source: Calgary Herald
The eight-year-old boy at the centre of an international parental abduction case is back in Calgary, but the legal case over his custody is far from over.
The lawyer representing Layale Khalifeh confirmed Friday that she recently returned to Canada with her son, Jad El-Husseini, who had been in Lebanon with his father for a year.
But the circumstances surrounding Jad’s return to the country remain unclear. The boy’s father, Mohamad El-Husseini — who is wanted by authorities in Canada for allegedly abducting Jad in contravention of a custody order — is claiming Khalifeh violated a Lebanese court order by bringing him back to Canada.
The two sides will be in a Calgary courtroom next week, when Khalifeh’s lawyer, Andy Hayher, is seeking to restore full custody and care of Jad to his client.
“We’re going to work through the courts to try to get some normalcy back in (Jad’s) life,” Hayher said.
Hayher declined to comment on the specifics of Khalifeh’s journey back to Canada with Jad, but he refuted the accusation she abducted him in the process.
“To me, that makes no sense, because Jad is a Canadian citizen,” he said.
Khalifeh and El-Husseini married in Lebanon in 2005, separated in 2011 and divorced in Calgary in March 2014. Last July, Khalifeh agreed to let El-Husseini travel with Jad to Toronto, then Lebanon, for a vacation and to visit relatives.
Khalifeh signed a legal consent letter that specified El-Husseini and their son would return to Calgary on Sept. 1, but they never arrived. When Khalifeh went looking for El-Husseini, she found his house vacant, a second property had been sold and that he had cancelled his return tickets to Canada.
Khalifeh went to police, who charged El-Husseini with parental abduction and issued a Canada-wide warrant for his arrest. Khalifeh also obtained an order in Court of Queen’s Bench granting her sole custody of Jad.
However, the arrest warrant — which remains in effect — and the Calgary court order don’t have any authority in Lebanon, which never signed an international treaty governing parental abductions, known as The Hague Convention.
Khalifeh went to Lebanon last September to find her ex-husband and Jad. She hired a lawyer who practises Islamic sharia law, which in Lebanon governs family legal matters such as marriage, divorce and child custody.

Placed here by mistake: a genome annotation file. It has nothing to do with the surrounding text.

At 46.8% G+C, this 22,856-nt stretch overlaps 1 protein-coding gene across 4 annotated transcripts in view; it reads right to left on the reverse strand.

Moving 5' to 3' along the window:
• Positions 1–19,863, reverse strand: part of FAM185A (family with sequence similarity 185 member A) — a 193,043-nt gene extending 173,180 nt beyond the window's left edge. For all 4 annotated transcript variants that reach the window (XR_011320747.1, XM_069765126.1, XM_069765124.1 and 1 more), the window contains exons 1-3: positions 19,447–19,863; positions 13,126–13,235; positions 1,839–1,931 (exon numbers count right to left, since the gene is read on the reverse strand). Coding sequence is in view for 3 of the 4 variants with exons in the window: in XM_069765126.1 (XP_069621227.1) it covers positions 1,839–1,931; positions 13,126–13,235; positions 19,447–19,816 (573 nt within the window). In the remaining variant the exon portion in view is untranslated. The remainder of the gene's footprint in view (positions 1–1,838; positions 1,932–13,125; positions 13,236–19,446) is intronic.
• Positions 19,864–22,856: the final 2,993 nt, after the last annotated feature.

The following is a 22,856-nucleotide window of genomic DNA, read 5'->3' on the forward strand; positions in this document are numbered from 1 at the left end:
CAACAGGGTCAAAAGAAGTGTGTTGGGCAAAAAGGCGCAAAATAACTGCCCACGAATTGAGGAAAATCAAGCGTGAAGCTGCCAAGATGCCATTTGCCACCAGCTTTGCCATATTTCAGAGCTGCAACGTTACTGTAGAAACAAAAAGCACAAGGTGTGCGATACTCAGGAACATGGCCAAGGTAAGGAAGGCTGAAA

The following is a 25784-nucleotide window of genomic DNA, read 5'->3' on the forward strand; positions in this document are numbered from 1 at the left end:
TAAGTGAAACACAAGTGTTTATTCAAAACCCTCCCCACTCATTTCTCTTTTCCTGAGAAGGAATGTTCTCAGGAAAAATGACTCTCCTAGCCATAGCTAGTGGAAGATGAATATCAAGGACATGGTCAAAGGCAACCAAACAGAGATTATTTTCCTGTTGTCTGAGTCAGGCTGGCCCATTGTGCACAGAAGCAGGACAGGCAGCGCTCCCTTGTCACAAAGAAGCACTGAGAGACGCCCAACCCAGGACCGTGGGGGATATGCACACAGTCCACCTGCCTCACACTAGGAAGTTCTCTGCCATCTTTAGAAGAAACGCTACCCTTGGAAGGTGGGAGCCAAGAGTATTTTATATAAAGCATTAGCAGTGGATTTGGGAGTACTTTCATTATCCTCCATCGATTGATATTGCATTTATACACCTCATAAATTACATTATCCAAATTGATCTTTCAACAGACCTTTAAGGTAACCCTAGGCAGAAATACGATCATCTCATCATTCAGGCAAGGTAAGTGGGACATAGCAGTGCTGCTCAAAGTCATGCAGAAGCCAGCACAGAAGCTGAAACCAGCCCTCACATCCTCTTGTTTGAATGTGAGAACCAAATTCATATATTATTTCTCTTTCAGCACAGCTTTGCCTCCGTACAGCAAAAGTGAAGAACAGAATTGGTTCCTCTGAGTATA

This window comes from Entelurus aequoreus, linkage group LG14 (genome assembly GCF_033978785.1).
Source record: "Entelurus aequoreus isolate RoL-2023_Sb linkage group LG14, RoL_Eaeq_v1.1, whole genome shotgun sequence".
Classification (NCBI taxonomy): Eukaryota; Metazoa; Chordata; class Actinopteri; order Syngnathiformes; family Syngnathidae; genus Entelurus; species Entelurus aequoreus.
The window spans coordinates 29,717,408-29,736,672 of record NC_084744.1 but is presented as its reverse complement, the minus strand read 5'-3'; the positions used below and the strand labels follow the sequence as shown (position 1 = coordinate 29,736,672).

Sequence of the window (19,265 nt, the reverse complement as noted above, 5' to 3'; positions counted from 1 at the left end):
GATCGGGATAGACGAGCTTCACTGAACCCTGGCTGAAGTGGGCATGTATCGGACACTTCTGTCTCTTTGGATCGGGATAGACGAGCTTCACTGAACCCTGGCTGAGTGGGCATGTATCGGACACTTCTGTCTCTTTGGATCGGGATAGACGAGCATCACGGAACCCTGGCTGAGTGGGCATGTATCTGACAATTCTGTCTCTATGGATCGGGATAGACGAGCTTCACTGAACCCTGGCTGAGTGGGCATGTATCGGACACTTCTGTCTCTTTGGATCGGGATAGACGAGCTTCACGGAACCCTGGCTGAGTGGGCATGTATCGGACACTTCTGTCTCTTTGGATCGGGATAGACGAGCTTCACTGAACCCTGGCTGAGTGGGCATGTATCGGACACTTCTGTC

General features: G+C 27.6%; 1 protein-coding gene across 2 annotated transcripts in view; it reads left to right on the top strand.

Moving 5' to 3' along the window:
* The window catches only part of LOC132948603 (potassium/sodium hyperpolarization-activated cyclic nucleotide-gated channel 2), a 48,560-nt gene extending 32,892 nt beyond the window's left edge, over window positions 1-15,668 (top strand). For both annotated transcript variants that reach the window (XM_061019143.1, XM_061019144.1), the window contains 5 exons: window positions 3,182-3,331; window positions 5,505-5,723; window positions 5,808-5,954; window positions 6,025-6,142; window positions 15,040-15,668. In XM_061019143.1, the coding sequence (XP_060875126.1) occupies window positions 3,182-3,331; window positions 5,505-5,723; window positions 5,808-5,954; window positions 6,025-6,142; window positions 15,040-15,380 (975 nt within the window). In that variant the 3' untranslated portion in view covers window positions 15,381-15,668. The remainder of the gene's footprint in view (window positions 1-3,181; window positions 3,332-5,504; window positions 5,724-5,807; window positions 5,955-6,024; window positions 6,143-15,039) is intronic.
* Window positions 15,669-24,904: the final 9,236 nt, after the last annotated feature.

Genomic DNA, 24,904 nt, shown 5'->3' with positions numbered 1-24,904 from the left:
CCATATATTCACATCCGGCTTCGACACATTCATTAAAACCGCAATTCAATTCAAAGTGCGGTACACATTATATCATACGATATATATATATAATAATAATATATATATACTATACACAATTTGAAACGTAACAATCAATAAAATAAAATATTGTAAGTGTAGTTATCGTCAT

After finding El-Husseini, Khalifeh was able to petition a Lebanese court for access to Jad. However, Hayher said Khalifeh had to agree to quash the Canadian order granting her sole custody before the Lebanese court would allow her to spend time with her son. Hayher alleged she made the decision under duress.
“She was compelled to agree to a number of things she normally wouldn’t have agreed to,” he said.
In an affidavit filed in support of her bid to have custody restored, Khalifeh accused El-Husseini of abuse and trying to indoctrinate their son with anti-western views.
“I found (Jad) to be markedly different in Lebanon. He was much angrier and violent. I believe this was due to some of the fanatical and extremist ideology that the plaintiff was imparting on my son,” Khalifeh stated in her affidavit.
“My son would tell me that the plaintiff would routinely tell him how terrible Israel was and that Canada was like Israel.”
El-Husseini’s lawyer in Calgary, Max Blitt, denied the abuse allegations in Khalifeh’s affidavit and said his client never tried to force extremist ideologies on Jad.
“He practises his faith, as his mother’s family practises their faith,” Blitt said.
Blitt said his client opposes Khalifeh’s custody claim and he alleged she breached the Lebanese court’s order by bringing him back to Calgary.
“In violation of the Lebanese agreement, she took him back to Canada,” said Blitt.
“There’s a double abduction (allegation). How the courts deal with that is going to be very interesting.”
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